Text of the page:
Global share markets slid lower on Tuesday as oil remained near record highs and the prospect of a U.S. ban on Russian oil imports stoked volatility and fears of stagflation.
Since Russia invaded Ukraine on Feb. 24, Western sanctions have cut Russia off from international trade and financial markets.
U.S. President Joe Biden’s administration is willing to move ahead with an American ban on Russian oil imports Even if European allies do not, U.S. sources indicated.
Russia, which calls its actions in Ukraine a “special operation,” warned that prices could surge to $300 a barrel and it might close the main gas pipeline to Germany if the West halts oil imports over the invasion of Ukraine.
International oil benchmark Brent crude, which briefly topped $139 a barrel in the previous session, was up 6.94% at $131.76 at 10:30 a.m. EST (1530 GMT).
The MSCI world equity index, which tracks shares in 50 countries, was down 0.66%, having hit its lowest level since March 2021 in early Asian trading.
The STOXX 600 was down 0.46% on the day, erasing earlier gains, and after the S&P 500’s worst day since October 2020, Wall Street opened lower. The Dow Jones Industrial Average fell 0.42%, the S&P 500 lost 0.64%, and the Nasdaq Composite dropped 0.71%.
Solita Marcelli, chief investment officer in the Americas for UBS’s wealth management arm, said the increase in oil prices over the past week — the second biggest jump 30 years — is likely to stick around, causing continued market volatility.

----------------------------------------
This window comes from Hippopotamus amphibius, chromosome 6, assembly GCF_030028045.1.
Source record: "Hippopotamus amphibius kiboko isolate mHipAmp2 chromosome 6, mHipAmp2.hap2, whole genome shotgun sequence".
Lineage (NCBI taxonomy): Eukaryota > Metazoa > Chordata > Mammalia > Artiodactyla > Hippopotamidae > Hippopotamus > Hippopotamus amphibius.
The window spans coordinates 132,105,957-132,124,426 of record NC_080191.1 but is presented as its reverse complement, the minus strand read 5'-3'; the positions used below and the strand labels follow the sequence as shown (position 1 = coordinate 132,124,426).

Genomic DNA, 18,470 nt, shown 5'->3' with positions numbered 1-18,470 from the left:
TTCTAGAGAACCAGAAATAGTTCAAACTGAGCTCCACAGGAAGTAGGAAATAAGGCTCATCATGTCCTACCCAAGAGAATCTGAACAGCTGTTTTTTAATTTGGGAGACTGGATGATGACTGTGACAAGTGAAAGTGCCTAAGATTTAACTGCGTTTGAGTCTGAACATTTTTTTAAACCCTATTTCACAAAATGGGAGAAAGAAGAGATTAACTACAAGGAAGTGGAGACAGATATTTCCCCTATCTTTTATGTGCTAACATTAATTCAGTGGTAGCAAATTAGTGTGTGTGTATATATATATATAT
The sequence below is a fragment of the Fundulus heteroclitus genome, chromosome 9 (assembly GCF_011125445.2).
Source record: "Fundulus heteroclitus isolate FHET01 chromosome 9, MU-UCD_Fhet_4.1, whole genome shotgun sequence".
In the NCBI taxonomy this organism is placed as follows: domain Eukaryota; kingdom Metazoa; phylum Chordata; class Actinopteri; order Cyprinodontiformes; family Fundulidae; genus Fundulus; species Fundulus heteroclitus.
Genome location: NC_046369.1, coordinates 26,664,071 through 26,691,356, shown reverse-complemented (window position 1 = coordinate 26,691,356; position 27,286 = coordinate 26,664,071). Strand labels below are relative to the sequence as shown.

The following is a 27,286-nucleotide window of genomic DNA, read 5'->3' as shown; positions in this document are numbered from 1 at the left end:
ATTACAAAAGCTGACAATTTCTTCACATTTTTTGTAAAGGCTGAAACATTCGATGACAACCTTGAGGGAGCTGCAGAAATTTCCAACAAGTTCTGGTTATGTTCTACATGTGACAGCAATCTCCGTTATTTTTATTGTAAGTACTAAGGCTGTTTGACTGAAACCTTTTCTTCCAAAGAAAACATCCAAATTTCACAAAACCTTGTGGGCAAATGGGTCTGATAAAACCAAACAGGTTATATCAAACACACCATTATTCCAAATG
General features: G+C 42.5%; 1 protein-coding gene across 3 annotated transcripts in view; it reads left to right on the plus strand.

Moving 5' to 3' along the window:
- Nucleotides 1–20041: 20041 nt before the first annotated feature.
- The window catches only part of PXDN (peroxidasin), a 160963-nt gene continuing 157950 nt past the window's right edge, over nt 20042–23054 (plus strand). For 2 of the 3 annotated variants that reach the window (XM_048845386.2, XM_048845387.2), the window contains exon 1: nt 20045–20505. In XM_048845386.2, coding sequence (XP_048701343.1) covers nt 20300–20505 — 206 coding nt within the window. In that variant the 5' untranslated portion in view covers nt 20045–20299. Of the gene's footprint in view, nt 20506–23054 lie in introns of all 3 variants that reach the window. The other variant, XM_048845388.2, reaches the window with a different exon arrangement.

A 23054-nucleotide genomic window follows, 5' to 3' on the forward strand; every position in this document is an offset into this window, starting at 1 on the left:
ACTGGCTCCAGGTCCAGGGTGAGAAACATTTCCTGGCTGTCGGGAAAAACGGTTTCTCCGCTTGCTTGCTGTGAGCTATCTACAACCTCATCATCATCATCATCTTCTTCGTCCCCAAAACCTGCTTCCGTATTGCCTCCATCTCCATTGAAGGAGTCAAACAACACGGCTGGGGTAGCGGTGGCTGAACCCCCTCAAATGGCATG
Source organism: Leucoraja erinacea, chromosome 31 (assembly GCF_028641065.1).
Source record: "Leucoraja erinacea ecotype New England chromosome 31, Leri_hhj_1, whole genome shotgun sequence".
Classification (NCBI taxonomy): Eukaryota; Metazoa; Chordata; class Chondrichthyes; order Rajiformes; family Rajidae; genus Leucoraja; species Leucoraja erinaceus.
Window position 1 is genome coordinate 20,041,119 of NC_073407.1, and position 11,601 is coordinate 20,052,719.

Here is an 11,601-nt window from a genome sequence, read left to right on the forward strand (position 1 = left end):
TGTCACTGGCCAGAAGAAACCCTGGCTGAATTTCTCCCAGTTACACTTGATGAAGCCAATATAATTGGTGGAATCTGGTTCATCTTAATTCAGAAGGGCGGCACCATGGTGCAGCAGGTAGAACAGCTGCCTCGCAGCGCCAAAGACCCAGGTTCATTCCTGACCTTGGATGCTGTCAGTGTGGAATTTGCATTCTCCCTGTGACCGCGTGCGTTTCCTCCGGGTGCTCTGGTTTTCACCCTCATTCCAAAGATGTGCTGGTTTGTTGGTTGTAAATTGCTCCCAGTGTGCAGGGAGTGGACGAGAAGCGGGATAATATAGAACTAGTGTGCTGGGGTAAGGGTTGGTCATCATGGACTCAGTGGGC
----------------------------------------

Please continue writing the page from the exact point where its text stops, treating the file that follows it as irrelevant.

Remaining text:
“The Russia-Ukraine war has driven oil prices up faster than we previously expected, but we continue to see a tight supply-demand balance for crude oil globally, even if the hostilities end and the geopolitical risk premium attached to crude declines,” Mr. Marcelli said.
U.S. crude was up 7.19%, at $127.98, while prices of safe-haven spot gold rose 2.83%, to $2,054.62 an ounce.
The London Metal Exchange (LME) halted nickel trading on Tuesday after prices doubled in just hours to a record $100,000 per ton, fueled by a race to cover short positions.
UBS Global Wealth Management recommended a neutral stance on equities and advised clients to hold commodities, energy stocks and the U.S. dollar as portfolio hedges in the short term.
The rally in oil and other commodities has heightened investor fears about global inflation. Data this week is expected to show the U.S. consumer price index climbed a stratospheric 7.9% on a year-on-year basis in February, up from 7.5% in January.
Germany’s benchmark government bond yield rose sharply and a gauge of long-term euro zone market inflation expectations rose to its highest level since late 2013.
The U.S. Treasury 10-year yield was at 1.8559%.
The euro was up 0.24% to $1.0878, after taking a beating and falling 3% last week to its lowest level since mid-2020.
The dollar index fell 0.018%.